The Mailspring email client is now available as a Snap application on Ubuntu and other Linux distros.
The part-Electron, part C++ mail app works with most major email providers, lets you add multiple accounts, has fast mail searching, and offers some advanced features, like read receipts and quick reply templates.
Mailspring is a fork of the (now defunct) Nylas Mail app by one of the original Nylas developers. But unlike its predecessor Mailspring does not store your emails on its own servers. It also has a native C++ core, and uses around 50% less RAM than Nylas.
Excited to try it out? You can; it’s now just a snap install command away.
Why Use Mailspring?
Thunderbird is the default email client on Ubuntu, and for good reason: it’s well known, well tested, and a well featured desktop email client – doubly so when paired with some add-ons and the Monorail Thunderbird theme.
But as lauded as it is it’s not for everyone. Maybe it’s not for you. If you’re looking for a more modern looking desktop email app with built-in features for mail snoozing, read receipts and the like, you should check out Mailspring.
The core Mailspring features at a glance:
- Multiple account support
- Works with most mail providers, including Gmail
- Unified inbox
- Keyboard shortcuts (including Gmail shortcuts)
- Responsive search
- Various layout options
- Supports themes
The app does require you to create and use a (free) Mailspring account. This is used to power some of the application’s advanced features (regardless of whether you want to use them) and make it easy to support development of the app by upgrading to a Pro account.
There are a couple of drawbacks in using the Snap build over the one you can download from the Mailspring website (which is pictured at the top of this post)
For example, the Snap version doesn’t follow your system theme at all. This results in the totally gorgeous use of Windows 3.1 era styling for the menu bar and context menus, as you can see to the right.
The Snap is also (on my system at least) incredibly slow to launch. The app takes an age from clicking the app icon to presenting me with a useable window.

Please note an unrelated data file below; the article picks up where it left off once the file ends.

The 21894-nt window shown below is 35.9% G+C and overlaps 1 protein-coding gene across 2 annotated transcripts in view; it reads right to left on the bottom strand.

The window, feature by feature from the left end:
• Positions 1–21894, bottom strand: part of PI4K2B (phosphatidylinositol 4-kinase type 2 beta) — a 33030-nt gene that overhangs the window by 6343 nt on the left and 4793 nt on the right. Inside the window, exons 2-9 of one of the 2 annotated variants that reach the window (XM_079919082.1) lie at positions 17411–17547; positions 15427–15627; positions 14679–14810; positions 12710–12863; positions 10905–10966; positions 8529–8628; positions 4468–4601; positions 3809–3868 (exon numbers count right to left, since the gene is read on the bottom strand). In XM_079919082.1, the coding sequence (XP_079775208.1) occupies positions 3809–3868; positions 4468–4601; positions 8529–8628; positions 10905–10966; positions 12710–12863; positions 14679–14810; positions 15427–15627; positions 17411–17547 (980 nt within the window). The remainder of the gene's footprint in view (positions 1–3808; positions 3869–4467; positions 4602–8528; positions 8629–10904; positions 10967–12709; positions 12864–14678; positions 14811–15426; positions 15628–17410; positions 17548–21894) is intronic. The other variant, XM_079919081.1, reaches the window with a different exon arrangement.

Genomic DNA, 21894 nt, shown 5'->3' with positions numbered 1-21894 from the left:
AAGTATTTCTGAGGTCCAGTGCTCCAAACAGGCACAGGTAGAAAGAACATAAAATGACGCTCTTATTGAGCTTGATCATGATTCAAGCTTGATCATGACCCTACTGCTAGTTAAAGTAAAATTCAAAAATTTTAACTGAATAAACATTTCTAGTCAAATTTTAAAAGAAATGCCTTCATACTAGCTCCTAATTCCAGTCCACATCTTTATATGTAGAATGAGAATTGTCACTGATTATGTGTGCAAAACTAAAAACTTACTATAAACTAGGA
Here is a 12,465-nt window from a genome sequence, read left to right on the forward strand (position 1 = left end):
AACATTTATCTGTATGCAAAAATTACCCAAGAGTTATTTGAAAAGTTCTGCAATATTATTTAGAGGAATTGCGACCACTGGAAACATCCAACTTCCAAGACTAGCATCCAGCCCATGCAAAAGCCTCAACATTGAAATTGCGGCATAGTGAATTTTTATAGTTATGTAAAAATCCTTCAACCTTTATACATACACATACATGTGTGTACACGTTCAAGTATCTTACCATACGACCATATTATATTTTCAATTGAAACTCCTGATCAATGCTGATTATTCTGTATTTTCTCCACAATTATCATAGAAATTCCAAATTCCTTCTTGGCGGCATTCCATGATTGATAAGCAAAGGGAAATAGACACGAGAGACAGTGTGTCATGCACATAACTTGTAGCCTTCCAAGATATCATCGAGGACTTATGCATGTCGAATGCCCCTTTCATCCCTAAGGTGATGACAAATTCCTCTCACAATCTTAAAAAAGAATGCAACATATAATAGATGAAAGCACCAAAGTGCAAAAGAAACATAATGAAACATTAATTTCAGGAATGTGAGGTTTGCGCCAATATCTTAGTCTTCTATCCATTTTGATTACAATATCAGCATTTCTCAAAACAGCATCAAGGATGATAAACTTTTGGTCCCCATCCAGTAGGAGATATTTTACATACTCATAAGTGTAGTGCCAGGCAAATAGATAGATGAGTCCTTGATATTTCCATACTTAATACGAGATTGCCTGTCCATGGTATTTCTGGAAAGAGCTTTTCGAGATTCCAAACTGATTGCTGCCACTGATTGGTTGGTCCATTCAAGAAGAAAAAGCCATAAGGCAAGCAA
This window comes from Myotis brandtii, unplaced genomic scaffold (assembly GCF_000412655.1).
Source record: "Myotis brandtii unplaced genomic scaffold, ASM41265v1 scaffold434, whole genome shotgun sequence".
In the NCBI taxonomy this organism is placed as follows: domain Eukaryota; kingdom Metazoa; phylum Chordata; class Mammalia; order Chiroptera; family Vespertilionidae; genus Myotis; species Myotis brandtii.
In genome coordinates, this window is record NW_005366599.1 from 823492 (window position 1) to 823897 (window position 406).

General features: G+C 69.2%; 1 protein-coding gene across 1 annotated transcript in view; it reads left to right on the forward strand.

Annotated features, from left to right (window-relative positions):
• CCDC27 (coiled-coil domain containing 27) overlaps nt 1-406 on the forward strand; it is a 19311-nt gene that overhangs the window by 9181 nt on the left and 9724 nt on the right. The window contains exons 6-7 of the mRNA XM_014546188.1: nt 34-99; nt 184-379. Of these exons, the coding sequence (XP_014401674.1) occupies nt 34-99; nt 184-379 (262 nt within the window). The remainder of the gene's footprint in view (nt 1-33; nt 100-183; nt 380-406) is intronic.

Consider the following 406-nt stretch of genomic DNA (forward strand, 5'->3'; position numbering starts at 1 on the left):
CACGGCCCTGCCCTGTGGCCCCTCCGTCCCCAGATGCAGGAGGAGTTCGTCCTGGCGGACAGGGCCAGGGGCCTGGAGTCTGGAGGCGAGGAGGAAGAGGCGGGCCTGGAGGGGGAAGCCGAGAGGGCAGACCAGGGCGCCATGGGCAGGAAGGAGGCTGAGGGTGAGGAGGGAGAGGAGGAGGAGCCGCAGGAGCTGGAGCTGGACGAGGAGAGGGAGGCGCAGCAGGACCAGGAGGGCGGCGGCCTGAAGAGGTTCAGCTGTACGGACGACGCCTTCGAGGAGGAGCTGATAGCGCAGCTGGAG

Notifications also didn’t work for, the tray icon didn’t appear until I installed the TopIcons Plus GNOME Shell add-on, and I didn’t get a fancy unread count on the dock item despite the ‘show unread badge’ option being checked in the app.
Finally there’s the “size” of the Snap: 154MB in total. I get “why” (it has all its dependencies bundled up) but it’s almost twice the size of the standard download (68MB).
If you’re on a metered connection you may want to skip installing the Snap at all. As is the case with all snap updates, future versions will be downloaded and installed silently, in the background.
Mailspring’s Ben Gotow told us they are excited to be distributing the app as a Snap because “it fixes issues around installation and autoupdate that have always made Linux a hard platform to target!”
“With Snapcraft, we can offer a single package format to all Linux users and the app runs inside a sandbox which is great for security. We can release updates [and] the snap daemon automatically downloads and installs the update across all Linux distros within a day. We also don’t have to release other formats (.tar.gz, an ArchLinux PKGBUILD) to target smaller Linux variants.”
Download Mailspring for Ubuntu
Mailspring is available to install on Ubuntu 16.04 LTS and up from Ubuntu Software. Just search it out.
If you’re a fan of traditional software management methods you can also download Mailspring for Ubuntu from the Mailspring website:
If you’re Exchange reliant you may prefer to try the Hiri email app, which is also available as a Snap application.
Ubuntu Mailspring Theme
A few tips: if you’re using the Ambiance GTK theme you may want to enable the “ubuntu theme” in Mailspring > Edit> Change Theme for a near-seamless look (as pictured at the top).
If you’re an Arc Dark user there’s an Mailspring Arc theme available to download on Github, as well as one for Adapta. To install a Mailsrping theme just select the .zip folder in Mailspring > Edit > Install Theme.